Diodes 62 and capacitor 60 together a contact bounce filter for reed switch 52 to eliminate transients due to electrical discontinuities between contact 53 and 54 caused by the bouncing of one contact against the other. That is, as current starts to flow through reed switch 52, capacitor 60 begins to charge and current flows through resistor 61 to develop a biasing voltage. If a temporary opening of contacts 53 and 54 takes place, capacitor 60 tends to discharge through resistor 61 thereby continuing to maintain a biasing voltage keeping rectifier 58 conductive. Of course, if contacts 53 and 54 remain open a longer time, indicating that the cylinder piston is no longer adjacent reed switch 52, capacitor 60 discharges, the biasing voltage across resistor 61 is reduced, and silicon controlled rectifier becomes nonconductive.
Resistor 59 limits the amount of current flowing through reed switch 52 by adjusting the resistance of two parallel paths, one including reed switch 52 and the other including rectifier 58. Nevertheless, resistor 59 is of such a value that sufficient current flows through reed switch 52 to provide a voltage biasing signal across resistor 61 to make conductive rectifier 58.
In operation, proximity of piston 16 to reed switch 52 causes an increase in magnetic flux in the air gap within permanent magnet 56. That is, there is increased magnetic flux through contacts 53 and 54 which are made of a material capable of being magnetized so that contacts 53 and 54 attract each other and close. Electrical connection between contacts 53 and 54 completes the circuit between the output junction of diodes 68 and 69 and the input junction of diodes 70 and 71. Current flows through resistor 59, reed switch 52, diode 62 and resistor 61. The voltage developed across resistor 61 is sufficient to turn on rectifier 58. When rectifier 58 turns on, a relatively low resistance path is completed coupling load 50 and a source 51. The time constant of the path including resistor 63 and capacitor 64, parallel to rectifier 58, is sufficiently short that it presents essentially an open circuit during each cycle of the alternating current of source 61.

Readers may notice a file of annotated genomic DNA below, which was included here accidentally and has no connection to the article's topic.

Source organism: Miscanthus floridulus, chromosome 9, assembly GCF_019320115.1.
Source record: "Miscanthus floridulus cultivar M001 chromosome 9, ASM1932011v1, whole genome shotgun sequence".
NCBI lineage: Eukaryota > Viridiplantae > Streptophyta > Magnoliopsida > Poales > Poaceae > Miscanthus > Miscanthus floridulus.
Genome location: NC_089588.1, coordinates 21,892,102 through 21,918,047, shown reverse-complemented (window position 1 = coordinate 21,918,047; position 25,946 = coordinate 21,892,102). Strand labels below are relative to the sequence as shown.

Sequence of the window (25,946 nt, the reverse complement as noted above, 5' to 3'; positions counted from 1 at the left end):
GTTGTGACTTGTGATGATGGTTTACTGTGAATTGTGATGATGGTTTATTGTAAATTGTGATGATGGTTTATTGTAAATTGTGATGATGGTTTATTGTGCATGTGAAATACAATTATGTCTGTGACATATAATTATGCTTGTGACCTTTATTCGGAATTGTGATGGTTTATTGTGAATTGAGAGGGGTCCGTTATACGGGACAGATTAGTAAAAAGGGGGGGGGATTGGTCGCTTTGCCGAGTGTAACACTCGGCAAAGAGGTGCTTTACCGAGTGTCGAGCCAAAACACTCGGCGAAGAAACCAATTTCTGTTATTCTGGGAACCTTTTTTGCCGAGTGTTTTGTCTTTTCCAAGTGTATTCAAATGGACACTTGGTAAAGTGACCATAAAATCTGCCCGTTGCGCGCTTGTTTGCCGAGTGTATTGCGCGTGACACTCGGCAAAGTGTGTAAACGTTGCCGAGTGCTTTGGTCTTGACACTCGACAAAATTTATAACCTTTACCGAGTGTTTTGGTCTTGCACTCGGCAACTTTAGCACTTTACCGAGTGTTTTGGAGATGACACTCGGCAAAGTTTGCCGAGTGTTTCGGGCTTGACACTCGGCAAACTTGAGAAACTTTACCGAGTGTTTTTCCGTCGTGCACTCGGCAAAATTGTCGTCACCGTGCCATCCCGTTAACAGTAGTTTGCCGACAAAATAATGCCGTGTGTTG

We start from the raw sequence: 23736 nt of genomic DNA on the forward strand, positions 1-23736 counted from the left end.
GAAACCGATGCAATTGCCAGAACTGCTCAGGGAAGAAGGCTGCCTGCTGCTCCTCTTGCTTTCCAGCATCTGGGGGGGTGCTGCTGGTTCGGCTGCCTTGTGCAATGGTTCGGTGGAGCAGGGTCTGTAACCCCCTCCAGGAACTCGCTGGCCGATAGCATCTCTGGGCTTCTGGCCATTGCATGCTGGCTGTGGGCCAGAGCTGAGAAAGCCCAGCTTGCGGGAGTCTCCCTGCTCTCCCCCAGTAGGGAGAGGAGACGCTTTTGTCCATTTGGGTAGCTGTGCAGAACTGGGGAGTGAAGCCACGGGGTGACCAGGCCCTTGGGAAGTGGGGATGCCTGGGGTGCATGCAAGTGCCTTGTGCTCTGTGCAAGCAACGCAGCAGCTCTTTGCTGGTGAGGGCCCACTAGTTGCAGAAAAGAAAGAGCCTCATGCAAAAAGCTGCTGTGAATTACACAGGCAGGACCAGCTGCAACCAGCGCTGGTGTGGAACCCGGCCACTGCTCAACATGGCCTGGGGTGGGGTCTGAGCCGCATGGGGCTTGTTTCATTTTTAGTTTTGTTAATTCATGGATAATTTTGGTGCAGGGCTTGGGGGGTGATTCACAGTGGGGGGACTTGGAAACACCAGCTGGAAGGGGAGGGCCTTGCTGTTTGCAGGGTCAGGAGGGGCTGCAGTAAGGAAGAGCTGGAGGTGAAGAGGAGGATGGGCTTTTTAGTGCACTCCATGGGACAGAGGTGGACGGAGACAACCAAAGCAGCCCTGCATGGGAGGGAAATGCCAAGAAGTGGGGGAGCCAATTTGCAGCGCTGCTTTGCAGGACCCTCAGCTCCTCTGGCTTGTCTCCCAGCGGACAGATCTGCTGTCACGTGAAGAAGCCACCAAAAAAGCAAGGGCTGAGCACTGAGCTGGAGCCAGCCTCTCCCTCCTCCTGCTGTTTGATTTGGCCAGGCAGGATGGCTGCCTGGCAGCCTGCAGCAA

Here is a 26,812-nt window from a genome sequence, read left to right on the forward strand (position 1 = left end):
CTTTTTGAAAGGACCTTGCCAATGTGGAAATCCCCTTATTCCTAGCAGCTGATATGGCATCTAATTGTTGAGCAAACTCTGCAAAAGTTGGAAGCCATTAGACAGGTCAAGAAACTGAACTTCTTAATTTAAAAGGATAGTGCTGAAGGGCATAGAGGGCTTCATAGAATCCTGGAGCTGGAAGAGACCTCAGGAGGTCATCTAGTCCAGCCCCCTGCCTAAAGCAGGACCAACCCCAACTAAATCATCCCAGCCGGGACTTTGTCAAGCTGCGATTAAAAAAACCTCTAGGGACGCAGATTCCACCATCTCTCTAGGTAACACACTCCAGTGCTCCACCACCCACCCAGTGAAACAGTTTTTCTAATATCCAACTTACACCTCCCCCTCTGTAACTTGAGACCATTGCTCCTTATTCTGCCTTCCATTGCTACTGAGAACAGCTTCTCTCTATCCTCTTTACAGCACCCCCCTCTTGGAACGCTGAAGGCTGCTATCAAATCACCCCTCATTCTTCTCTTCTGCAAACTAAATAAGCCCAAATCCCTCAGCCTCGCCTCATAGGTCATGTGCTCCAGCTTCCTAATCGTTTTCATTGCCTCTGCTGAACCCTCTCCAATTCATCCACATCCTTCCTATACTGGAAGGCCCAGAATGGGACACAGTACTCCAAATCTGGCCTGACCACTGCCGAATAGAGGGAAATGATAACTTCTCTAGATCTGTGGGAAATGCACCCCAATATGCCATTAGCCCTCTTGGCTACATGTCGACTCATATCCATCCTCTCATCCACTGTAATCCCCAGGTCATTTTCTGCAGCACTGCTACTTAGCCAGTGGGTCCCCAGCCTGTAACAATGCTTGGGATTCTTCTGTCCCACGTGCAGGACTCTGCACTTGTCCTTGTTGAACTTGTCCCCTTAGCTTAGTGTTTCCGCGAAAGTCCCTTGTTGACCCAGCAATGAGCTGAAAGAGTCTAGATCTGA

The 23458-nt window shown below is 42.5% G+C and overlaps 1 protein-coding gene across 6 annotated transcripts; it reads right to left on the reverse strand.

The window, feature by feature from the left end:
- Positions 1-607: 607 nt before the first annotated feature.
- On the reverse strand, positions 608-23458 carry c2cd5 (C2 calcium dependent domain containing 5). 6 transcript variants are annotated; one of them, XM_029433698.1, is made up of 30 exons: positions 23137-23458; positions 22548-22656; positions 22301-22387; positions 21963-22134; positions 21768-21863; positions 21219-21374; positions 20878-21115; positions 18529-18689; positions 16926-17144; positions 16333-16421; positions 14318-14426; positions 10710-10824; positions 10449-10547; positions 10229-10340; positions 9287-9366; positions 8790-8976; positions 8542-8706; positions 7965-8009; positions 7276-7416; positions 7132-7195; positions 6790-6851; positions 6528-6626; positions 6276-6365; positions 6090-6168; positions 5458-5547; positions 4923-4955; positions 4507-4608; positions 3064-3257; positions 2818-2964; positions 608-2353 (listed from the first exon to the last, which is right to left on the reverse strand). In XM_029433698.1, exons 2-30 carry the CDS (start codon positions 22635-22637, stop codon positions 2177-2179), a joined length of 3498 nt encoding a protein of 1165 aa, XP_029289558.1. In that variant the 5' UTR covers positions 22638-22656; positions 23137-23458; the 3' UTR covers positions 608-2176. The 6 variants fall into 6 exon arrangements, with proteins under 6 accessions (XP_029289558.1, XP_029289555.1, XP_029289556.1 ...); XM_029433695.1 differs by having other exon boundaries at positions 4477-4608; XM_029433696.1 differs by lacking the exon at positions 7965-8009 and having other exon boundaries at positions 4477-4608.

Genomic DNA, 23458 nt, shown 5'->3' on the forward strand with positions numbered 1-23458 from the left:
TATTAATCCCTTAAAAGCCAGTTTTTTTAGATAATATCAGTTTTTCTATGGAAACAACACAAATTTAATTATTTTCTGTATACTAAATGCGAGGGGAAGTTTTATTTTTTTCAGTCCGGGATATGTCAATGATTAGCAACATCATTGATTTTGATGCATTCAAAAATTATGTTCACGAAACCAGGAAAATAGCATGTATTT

While one form of the invention has been shown and described, other forms will now be apparent to those skilled in the art. Therefore, it will be understood that the embodiment shown in the drawings and described above is merely for illustrative purposes and is not intended to limit the scope of the invention which is defined by the claims which follows.
|Cited Patent||Filing date||Publication date||Applicant||Title|
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|US8240624||Dec 10, 2008||Aug 14, 2012||Smc Corporation||Piston position detecting device of fluid pressure cylinder|
|US8519810 *||Apr 11, 2012||Aug 27, 2013||Meichun Ruan||Micro-magnetic proximity sensor and method of operating same|
|US20050007218 *||Aug 4, 2004||Jan 13, 2005||Jun Shen||Micro-magnetic latching switch with relaxed permanent magnet alignment requirements|
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|U.S. Classification||323/351, 335/205, 200/81.90M, 335/207, 361/180|
|International Classification||H03K17/95, G01V3/08, H01H36/00|
|Cooperative Classification||H01H36/002, Y10T307/469, H03K17/9505, G01V3/08|
|European Classification||H03K17/95C, G01V3/08, H01H36/00B2B|
|Nov 22, 1985||AS||Assignment|
Owner name: SCHRADER BELLOWS INC., 200 WEST EXCHANGE STREET, A
Free format text: ASSIGNMENT OF ASSIGNORS INTEREST.;ASSIGNOR:SCOVILL INC.,;REEL/FRAME:004485/0698
Effective date: 19851028
|Jan 26, 1989||AS||Assignment|
Owner name: PARKER INTANGIBLES INC., A CORP. OF DE, DELAWARE
Free format text: ASSIGNMENT OF ASSIGNORS INTEREST.;ASSIGNOR:PARKER-HANNIFIN CORPORATION;REEL/FRAME:005886/0169
Effective date: 19881221